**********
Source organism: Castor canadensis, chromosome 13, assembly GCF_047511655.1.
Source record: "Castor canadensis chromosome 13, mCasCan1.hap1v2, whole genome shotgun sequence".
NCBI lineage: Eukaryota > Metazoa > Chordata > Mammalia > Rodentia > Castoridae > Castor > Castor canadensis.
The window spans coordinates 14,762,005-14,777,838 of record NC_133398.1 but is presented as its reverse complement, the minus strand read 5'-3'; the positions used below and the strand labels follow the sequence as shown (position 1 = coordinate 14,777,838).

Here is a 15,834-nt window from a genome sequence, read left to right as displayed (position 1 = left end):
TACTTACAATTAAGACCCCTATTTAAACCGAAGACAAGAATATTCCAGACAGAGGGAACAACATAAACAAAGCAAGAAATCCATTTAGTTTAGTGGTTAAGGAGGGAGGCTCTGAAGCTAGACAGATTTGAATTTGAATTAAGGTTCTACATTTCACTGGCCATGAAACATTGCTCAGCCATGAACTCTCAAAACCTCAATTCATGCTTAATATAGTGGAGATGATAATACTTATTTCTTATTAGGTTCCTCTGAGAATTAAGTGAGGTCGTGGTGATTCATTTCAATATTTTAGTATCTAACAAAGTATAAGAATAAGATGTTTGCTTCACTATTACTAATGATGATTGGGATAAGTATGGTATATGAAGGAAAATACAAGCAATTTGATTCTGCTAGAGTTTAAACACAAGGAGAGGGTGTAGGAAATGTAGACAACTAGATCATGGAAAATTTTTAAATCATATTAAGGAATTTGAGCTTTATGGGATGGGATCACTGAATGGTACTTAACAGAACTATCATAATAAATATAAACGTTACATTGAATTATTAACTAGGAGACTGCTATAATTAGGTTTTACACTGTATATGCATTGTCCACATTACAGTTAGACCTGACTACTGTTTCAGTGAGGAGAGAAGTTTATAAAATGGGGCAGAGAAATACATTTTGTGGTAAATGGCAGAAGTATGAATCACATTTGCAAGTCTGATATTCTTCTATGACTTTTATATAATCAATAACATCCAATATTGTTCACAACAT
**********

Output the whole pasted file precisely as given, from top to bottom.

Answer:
Source organism: Castor canadensis, chromosome 13, assembly GCF_047511655.1.
Source record: "Castor canadensis chromosome 13, mCasCan1.hap1v2, whole genome shotgun sequence".
NCBI lineage: Eukaryota > Metazoa > Chordata > Mammalia > Rodentia > Castoridae > Castor > Castor canadensis.
The window spans coordinates 14,762,005-14,777,838 of record NC_133398.1 but is presented as its reverse complement, the minus strand read 5'-3'; the positions used below and the strand labels follow the sequence as shown (position 1 = coordinate 14,777,838).

Here is a 15,834-nt window from a genome sequence, read left to right as displayed (position 1 = left end):
TACTTACAATTAAGACCCCTATTTAAACCGAAGACAAGAATATTCCAGACAGAGGGAACAACATAAACAAAGCAAGAAATCCATTTAGTTTAGTGGTTAAGGAGGGAGGCTCTGAAGCTAGACAGATTTGAATTTGAATTAAGGTTCTACATTTCACTGGCCATGAAACATTGCTCAGCCATGAACTCTCAAAACCTCAATTCATGCTTAATATAGTGGAGATGATAATACTTATTTCTTATTAGGTTCCTCTGAGAATTAAGTGAGGTCGTGGTGATTCATTTCAATATTTTAGTATCTAACAAAGTATAAGAATAAGATGTTTGCTTCACTATTACTAATGATGATTGGGATAAGTATGGTATATGAAGGAAAATACAAGCAATTTGATTCTGCTAGAGTTTAAACACAAGGAGAGGGTGTAGGAAATGTAGACAACTAGATCATGGAAAATTTTTAAATCATATTAAGGAATTTGAGCTTTATGGGATGGGATCACTGAATGGTACTTAACAGAACTATCATAATAAATATAAACGTTACATTGAATTATTAACTAGGAGACTGCTATAATTAGGTTTTACACTGTATATGCATTGTCCACATTACAGTTAGACCTGACTACTGTTTCAGTGAGGAGAGAAGTTTATAAAATGGGGCAGAGAAATACATTTTGTGGTAAATGGCAGAAGTATGAATCACATTTGCAAGTCTGATATTCTTCTATGACTTTTATATAATCAATAACATCCAATATTGTTCACAACAT